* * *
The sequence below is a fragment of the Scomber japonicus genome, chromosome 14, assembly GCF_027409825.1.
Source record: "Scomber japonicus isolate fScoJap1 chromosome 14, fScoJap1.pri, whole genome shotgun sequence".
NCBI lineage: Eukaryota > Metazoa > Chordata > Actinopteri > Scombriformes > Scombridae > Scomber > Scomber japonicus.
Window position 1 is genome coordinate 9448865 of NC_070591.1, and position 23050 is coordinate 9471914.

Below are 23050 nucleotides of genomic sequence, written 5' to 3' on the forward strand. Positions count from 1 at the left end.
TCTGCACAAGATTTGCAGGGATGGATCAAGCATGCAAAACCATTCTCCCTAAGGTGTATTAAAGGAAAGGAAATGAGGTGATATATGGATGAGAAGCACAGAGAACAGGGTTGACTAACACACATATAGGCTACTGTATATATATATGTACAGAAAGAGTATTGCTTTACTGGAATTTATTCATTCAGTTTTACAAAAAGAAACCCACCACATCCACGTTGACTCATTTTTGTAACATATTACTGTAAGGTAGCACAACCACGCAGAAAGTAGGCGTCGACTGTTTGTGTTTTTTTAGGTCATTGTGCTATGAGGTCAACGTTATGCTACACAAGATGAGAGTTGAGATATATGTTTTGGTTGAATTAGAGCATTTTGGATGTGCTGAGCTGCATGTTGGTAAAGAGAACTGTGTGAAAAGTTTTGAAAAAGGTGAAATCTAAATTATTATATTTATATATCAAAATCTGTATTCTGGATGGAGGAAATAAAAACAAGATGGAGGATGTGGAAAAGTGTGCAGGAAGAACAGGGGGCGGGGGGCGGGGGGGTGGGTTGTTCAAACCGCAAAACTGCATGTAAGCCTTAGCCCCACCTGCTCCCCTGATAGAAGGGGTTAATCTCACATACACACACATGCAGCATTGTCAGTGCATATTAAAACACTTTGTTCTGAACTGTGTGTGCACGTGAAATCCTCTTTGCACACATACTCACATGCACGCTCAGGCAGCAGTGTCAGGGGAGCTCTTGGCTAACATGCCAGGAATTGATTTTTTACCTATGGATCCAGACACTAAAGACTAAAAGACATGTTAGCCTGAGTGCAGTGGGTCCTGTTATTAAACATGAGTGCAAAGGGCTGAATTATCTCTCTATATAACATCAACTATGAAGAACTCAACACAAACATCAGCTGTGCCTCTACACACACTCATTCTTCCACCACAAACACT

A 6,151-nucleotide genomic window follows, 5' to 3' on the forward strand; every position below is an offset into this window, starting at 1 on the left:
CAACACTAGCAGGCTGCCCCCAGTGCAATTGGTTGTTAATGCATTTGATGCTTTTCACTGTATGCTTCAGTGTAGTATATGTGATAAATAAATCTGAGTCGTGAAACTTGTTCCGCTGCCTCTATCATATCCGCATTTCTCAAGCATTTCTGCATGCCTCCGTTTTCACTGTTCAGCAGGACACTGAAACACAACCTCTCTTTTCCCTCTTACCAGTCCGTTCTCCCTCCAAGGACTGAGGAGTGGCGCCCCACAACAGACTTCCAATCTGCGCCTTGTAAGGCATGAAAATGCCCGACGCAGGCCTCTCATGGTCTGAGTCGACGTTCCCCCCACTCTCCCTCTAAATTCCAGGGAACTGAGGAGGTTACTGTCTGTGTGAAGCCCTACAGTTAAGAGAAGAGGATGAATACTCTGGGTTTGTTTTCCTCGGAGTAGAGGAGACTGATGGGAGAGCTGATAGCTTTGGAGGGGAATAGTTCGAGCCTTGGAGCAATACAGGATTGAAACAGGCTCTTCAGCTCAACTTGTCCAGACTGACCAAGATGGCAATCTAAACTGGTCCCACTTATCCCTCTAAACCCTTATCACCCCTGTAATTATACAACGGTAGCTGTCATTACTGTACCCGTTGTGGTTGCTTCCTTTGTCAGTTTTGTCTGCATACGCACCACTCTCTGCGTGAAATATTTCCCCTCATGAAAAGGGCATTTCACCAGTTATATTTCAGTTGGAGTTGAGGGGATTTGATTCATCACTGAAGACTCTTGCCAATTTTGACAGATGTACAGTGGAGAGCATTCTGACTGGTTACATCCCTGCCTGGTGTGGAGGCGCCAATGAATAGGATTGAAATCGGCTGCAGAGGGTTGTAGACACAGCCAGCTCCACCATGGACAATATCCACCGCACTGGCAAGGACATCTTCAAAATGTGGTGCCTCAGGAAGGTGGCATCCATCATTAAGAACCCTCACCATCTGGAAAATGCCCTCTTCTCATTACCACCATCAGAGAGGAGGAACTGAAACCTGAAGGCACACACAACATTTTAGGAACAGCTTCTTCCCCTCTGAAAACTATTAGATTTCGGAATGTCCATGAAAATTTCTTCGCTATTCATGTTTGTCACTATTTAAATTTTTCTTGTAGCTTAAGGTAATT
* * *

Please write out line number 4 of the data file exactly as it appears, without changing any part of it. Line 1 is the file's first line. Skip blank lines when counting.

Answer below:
Window position 1 is genome coordinate 9448865 of NC_070591.1, and position 23050 is coordinate 9471914.